As I continue to try to find the time/procrastinate on seeing The Promise (2017), I did manage to find some time to check out a TIFF darling starring the Mr. Robot guy.  Sarah Adina Smith’s Buster’s Mal Heart (2017) is a film that unexpectedly makes me sympathize and even empathize with the “weirdos” who stand on city street corners with cardboard signs impassionately preaching about some kind of doom or boon. Although the movie is not literally about this, I like to think that my reaction to this film is similar to being approached by one of these people on the street: jarring confusion, followed by hours of pensive thought, ultimately coming to the conclusion that it was all just hogwash.


This a bit of an exaggeration mind you, as at the core of BMH there’s brilliance in what Smith is able to accomplish. Rami Malek plays a man who’s name isn’t actually Buster, but Jonah, a regular Joe working the graveyard shift at a hotel to support his wife (Kate Lyn Sheil) and their daughter. Eventually though, he becomes a hairy nomad who wanders the mountains and gains the nickname of Buster from the media because he frequently calls radio stations to warn about Y2k and an event called “The Inversion.” The story is told non-linearly, so there’s an even back and forth between Buster as a sort of wandering doomsday prophet and Jonah the family man. This isn’t always the easiest way to tell a story, but here it works very well. The film starts with a very intense police manhunt for Buster, intercut with innocent scenes of Jonah at his job and with his family. The stark contrast between both versions of the same person immediately heightens the curiosity and intrigue in this man’s story, and the time we spend with either side helps us learn more about the other.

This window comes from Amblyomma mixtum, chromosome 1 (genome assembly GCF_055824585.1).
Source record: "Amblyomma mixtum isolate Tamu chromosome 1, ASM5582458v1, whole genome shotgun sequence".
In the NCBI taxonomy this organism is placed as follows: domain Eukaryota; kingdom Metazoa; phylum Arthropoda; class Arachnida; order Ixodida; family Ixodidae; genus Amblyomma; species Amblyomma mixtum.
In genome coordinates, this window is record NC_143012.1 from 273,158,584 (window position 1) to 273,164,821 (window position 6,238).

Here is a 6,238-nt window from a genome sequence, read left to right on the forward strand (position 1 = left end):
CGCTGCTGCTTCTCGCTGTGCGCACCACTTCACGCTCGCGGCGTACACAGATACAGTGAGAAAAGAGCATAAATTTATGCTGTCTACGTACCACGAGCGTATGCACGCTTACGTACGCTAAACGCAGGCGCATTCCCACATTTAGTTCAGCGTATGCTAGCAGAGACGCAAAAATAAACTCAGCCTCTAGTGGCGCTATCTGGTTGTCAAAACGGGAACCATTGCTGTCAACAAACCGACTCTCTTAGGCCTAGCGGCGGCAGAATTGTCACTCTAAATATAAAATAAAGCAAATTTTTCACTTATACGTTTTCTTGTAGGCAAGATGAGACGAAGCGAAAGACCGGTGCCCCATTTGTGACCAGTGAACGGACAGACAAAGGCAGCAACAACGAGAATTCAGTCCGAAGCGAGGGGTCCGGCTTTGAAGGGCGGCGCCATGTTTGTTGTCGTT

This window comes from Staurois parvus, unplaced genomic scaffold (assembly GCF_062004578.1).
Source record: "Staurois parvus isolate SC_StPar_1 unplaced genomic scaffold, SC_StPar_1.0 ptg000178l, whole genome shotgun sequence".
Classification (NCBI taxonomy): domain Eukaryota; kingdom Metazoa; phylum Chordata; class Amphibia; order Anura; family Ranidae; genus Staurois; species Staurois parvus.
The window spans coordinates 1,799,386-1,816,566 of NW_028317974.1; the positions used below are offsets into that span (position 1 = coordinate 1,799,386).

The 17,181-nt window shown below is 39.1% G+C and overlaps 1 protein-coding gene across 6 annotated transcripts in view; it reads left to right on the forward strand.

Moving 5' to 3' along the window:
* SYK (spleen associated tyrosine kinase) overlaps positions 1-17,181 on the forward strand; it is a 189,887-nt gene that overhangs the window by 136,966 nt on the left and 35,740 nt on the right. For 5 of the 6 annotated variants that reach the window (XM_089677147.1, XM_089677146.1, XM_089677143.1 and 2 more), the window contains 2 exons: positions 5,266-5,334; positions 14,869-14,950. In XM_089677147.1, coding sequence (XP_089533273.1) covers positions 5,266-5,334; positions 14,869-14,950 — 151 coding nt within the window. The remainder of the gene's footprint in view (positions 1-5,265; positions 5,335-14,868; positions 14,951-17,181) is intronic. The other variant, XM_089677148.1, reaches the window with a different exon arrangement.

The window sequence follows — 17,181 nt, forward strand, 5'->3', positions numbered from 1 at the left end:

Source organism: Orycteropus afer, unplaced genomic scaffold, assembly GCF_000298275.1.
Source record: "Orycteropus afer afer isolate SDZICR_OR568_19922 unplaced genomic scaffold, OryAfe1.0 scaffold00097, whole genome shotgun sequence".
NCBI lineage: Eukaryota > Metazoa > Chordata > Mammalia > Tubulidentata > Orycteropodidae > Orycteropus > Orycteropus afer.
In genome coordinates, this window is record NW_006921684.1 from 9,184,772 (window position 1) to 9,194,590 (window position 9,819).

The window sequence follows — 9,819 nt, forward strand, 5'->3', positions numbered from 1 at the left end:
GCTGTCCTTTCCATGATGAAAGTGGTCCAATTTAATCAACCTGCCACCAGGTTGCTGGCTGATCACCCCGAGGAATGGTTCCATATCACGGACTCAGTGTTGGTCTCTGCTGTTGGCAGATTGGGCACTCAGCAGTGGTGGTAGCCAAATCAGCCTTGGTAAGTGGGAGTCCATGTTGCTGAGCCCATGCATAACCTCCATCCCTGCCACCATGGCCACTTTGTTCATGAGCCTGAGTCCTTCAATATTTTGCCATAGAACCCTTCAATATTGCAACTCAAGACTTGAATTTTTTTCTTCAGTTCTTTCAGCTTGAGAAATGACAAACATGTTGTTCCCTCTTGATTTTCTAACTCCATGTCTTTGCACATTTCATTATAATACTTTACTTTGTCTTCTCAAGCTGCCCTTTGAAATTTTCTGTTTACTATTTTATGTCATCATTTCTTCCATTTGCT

Buster (Rami Malek) wandering the hills

The pacing and clever filmic storytelling complements this style greatly. It’s honestly a testament to good filmmaking when I say that I never felt bored with this character doing very mundane things. You’re given exactly as much time as you need to with each “version” of Buster (including a mysterious third setting of Buster on a lifeboat). Despite the non-linear framework, the plot unfolds naturally via transitions utilizing audio and either contrasting or identically framed shots, which in turn leads to very organic character development and a dramatically compelling story. Obviously this all would have been less effectual if not for Rami Malek’s beyond-amazing acting, but every shot complements Malek’s surreal descent into an apocalyptic-based mental breakdown so well that it feels as real as something this absurd can. Buster didn’t become Buster overnight. It was a slow and gradual process that makes for a good film from beginning to… uh… about right before the end.

Jonah and Marty (Kate Lyn Sheil) during happier times

Now I can’t talk about the ending in a review, but basically it’s one of those very artsy mindfuck endings meant to simultaneously bookend loose ends in the story while raising questions in some forced attempt to be deep, lasting, and meaningful. It’s a real shame, because the story at its core is so good and so interesting I would almost call it brilliant. However, when you realize the ultimate grand design behind everything you can’t help but feel slighted. Smith threw a lot of esoteric shit at the wall at once with this one and hoped it would stick; some of it is well established while the rest is too subtle or, worst of all, so out of nowhere that it basically ruins what makes the good stuff so great. The plot plays out too realistically for an ending like this to mesh, and it makes you realize how utterly pointless certain scenes and important characters are because they only exist to set up a motif that will only be addressed again in earnest in the third act right before the epilogue.

The Y2k doomsday prophet (DJ Qualls) who warns Jonah about “the inversion”

Even with the disappointing ending, Buster’s Mal Heart is still a worthwhile film. At its core there’s a great film and I really did enjoy the ride for a majority of its run time. Sure it tried a little too hard, but boy does Rami Malek absolutely kill it. He’s got the film on his back, and if Sarah Adina Smith can bring in more creativity then I hope I can see the two of them team up again for another dynamite work.





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